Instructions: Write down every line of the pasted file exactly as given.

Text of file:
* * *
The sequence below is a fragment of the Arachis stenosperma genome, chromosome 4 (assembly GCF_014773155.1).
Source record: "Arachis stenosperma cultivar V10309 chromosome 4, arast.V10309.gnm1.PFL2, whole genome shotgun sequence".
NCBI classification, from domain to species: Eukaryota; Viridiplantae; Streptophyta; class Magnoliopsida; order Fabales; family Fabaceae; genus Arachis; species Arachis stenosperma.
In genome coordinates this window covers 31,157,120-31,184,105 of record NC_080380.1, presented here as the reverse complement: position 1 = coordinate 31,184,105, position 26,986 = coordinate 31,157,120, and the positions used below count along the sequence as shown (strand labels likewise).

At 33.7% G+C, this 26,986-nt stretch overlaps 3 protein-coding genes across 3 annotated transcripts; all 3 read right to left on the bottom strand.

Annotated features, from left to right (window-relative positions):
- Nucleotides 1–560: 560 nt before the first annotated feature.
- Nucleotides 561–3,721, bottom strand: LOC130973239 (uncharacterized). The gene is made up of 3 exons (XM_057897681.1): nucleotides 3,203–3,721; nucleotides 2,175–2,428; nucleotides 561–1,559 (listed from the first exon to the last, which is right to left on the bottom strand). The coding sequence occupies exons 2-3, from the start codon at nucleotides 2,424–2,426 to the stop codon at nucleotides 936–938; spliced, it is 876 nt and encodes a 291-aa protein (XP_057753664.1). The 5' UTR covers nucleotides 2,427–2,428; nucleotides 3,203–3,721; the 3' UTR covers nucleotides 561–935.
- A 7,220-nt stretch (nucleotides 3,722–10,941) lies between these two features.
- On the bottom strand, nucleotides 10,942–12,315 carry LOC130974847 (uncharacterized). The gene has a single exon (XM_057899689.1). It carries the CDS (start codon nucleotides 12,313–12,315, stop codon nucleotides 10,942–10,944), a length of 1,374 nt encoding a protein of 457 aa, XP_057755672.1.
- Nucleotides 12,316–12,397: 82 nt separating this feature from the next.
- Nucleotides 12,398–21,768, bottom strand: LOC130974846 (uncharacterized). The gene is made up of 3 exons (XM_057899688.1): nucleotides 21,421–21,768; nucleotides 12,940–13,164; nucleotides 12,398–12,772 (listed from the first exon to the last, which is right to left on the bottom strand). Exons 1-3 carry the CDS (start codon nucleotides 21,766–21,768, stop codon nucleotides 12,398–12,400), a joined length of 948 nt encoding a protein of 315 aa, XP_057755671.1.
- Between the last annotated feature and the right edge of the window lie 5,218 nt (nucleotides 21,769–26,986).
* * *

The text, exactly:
The sequence below is a fragment of the Arachis stenosperma genome, chromosome 4 (assembly GCF_014773155.1).
Source record: "Arachis stenosperma cultivar V10309 chromosome 4, arast.V10309.gnm1.PFL2, whole genome shotgun sequence".
NCBI classification, from domain to species: Eukaryota; Viridiplantae; Streptophyta; class Magnoliopsida; order Fabales; family Fabaceae; genus Arachis; species Arachis stenosperma.
In genome coordinates this window covers 31,157,120-31,184,105 of record NC_080380.1, presented here as the reverse complement: position 1 = coordinate 31,184,105, position 26,986 = coordinate 31,157,120, and the positions used below count along the sequence as shown (strand labels likewise).

At 33.7% G+C, this 26,986-nt stretch overlaps 3 protein-coding genes across 3 annotated transcripts; all 3 read right to left on the bottom strand.

Annotated features, from left to right (window-relative positions):
- Nucleotides 1–560: 560 nt before the first annotated feature.
- Nucleotides 561–3,721, bottom strand: LOC130973239 (uncharacterized). The gene is made up of 3 exons (XM_057897681.1): nucleotides 3,203–3,721; nucleotides 2,175–2,428; nucleotides 561–1,559 (listed from the first exon to the last, which is right to left on the bottom strand). The coding sequence occupies exons 2-3, from the start codon at nucleotides 2,424–2,426 to the stop codon at nucleotides 936–938; spliced, it is 876 nt and encodes a 291-aa protein (XP_057753664.1). The 5' UTR covers nucleotides 2,427–2,428; nucleotides 3,203–3,721; the 3' UTR covers nucleotides 561–935.
- A 7,220-nt stretch (nucleotides 3,722–10,941) lies between these two features.
- On the bottom strand, nucleotides 10,942–12,315 carry LOC130974847 (uncharacterized). The gene has a single exon (XM_057899689.1). It carries the CDS (start codon nucleotides 12,313–12,315, stop codon nucleotides 10,942–10,944), a length of 1,374 nt encoding a protein of 457 aa, XP_057755672.1.
- Nucleotides 12,316–12,397: 82 nt separating this feature from the next.
- Nucleotides 12,398–21,768, bottom strand: LOC130974846 (uncharacterized). The gene is made up of 3 exons (XM_057899688.1): nucleotides 21,421–21,768; nucleotides 12,940–13,164; nucleotides 12,398–12,772 (listed from the first exon to the last, which is right to left on the bottom strand). Exons 1-3 carry the CDS (start codon nucleotides 21,766–21,768, stop codon nucleotides 12,398–12,400), a joined length of 948 nt encoding a protein of 315 aa, XP_057755671.1.
- Between the last annotated feature and the right edge of the window lie 5,218 nt (nucleotides 21,769–26,986).